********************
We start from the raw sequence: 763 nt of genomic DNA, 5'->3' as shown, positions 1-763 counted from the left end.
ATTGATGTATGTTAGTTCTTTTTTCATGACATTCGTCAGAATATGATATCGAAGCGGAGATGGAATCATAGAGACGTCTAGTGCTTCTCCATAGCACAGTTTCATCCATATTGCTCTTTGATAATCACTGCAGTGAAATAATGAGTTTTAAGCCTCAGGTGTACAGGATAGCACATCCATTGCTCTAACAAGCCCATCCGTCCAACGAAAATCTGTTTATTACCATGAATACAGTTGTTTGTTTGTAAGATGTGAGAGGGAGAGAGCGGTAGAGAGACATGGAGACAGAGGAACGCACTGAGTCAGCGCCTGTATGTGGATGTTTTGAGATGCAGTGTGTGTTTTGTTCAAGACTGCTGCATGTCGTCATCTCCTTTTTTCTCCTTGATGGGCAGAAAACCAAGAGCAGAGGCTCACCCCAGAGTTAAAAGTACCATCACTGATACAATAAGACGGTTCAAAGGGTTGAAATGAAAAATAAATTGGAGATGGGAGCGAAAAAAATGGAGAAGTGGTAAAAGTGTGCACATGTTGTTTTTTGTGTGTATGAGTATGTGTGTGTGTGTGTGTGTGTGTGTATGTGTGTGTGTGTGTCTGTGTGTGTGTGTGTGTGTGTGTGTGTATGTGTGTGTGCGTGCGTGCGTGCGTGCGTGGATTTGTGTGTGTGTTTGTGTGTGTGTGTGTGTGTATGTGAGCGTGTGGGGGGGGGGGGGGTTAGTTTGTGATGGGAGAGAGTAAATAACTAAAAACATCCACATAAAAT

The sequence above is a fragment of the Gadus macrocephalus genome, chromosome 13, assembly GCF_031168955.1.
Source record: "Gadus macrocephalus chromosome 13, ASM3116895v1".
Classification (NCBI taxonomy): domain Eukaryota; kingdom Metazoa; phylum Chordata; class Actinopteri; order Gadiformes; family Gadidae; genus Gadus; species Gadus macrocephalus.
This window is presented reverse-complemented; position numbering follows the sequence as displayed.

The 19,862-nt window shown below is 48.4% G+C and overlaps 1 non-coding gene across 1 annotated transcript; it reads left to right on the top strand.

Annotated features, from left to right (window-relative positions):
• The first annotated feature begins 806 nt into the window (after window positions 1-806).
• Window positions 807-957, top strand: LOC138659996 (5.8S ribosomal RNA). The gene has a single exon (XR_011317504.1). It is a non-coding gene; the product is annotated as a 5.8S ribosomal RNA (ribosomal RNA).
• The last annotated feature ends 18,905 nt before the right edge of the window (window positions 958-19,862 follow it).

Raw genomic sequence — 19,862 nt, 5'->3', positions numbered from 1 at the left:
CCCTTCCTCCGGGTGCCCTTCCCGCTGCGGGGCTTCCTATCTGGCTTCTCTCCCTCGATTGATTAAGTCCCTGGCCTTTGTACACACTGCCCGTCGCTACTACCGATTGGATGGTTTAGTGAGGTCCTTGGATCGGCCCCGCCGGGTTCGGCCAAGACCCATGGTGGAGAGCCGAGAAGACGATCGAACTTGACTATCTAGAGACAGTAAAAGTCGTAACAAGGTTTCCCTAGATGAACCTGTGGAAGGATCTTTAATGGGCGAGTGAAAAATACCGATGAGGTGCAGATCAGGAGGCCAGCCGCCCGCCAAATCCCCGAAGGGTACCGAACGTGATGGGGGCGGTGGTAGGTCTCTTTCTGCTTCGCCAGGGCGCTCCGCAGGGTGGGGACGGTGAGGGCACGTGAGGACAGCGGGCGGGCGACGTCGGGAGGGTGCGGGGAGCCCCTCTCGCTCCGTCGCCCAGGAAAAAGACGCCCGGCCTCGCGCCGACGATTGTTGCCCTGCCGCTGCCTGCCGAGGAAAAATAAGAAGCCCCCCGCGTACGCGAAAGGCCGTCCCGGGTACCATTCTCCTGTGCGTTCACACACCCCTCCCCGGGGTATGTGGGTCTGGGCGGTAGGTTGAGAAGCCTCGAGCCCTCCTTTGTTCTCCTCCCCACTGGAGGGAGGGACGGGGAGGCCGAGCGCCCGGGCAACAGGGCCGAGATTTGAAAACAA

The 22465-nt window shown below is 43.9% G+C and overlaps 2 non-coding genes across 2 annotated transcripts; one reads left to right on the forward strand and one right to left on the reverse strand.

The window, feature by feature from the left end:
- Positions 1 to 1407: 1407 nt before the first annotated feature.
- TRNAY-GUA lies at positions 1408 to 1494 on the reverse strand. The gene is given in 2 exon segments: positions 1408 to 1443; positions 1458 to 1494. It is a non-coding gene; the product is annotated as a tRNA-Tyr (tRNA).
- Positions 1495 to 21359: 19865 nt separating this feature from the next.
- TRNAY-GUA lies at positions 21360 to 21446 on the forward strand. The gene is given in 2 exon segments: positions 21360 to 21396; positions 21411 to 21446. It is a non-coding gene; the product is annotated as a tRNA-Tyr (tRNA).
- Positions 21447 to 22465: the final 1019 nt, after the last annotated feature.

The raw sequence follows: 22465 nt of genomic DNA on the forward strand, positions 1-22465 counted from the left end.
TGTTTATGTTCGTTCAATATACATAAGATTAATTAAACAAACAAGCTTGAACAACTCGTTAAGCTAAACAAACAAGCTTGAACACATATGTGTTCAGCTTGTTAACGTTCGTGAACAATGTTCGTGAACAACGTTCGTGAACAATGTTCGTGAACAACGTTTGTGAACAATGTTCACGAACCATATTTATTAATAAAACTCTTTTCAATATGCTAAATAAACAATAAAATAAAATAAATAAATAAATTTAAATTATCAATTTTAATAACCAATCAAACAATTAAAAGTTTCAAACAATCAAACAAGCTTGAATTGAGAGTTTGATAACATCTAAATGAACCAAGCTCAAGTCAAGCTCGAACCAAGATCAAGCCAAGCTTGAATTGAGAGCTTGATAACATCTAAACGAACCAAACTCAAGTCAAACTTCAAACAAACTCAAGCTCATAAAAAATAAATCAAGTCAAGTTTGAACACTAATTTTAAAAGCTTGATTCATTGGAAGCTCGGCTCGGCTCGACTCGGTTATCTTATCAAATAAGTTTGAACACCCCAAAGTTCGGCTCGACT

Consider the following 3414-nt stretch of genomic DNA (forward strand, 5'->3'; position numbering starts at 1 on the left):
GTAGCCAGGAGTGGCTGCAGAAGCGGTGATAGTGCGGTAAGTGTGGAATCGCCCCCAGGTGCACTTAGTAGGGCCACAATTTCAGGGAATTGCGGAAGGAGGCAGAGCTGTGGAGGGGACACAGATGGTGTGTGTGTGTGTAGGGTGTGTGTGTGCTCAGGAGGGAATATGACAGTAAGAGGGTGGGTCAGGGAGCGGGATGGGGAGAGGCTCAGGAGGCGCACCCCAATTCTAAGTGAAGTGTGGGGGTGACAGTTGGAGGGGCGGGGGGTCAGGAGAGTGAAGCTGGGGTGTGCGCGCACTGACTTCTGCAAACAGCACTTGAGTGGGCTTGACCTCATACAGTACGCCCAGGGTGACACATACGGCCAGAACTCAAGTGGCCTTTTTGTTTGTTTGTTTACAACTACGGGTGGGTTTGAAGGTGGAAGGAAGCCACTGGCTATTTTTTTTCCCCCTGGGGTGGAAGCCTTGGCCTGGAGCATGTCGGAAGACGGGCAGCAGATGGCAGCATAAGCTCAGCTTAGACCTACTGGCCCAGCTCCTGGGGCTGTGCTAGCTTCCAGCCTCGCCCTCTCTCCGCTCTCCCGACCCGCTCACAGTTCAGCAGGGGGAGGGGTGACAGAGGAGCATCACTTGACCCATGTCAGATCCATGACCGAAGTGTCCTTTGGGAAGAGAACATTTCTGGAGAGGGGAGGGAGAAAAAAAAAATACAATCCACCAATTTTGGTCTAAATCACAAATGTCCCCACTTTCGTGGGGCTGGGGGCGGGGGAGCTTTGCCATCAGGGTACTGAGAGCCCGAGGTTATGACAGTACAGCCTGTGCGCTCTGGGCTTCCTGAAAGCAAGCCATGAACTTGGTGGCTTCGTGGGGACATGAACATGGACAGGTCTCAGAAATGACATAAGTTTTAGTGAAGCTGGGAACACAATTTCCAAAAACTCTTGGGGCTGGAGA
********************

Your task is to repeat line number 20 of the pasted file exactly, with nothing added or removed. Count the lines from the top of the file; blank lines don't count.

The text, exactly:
- Positions 21447 to 22465: the final 1019 nt, after the last annotated feature.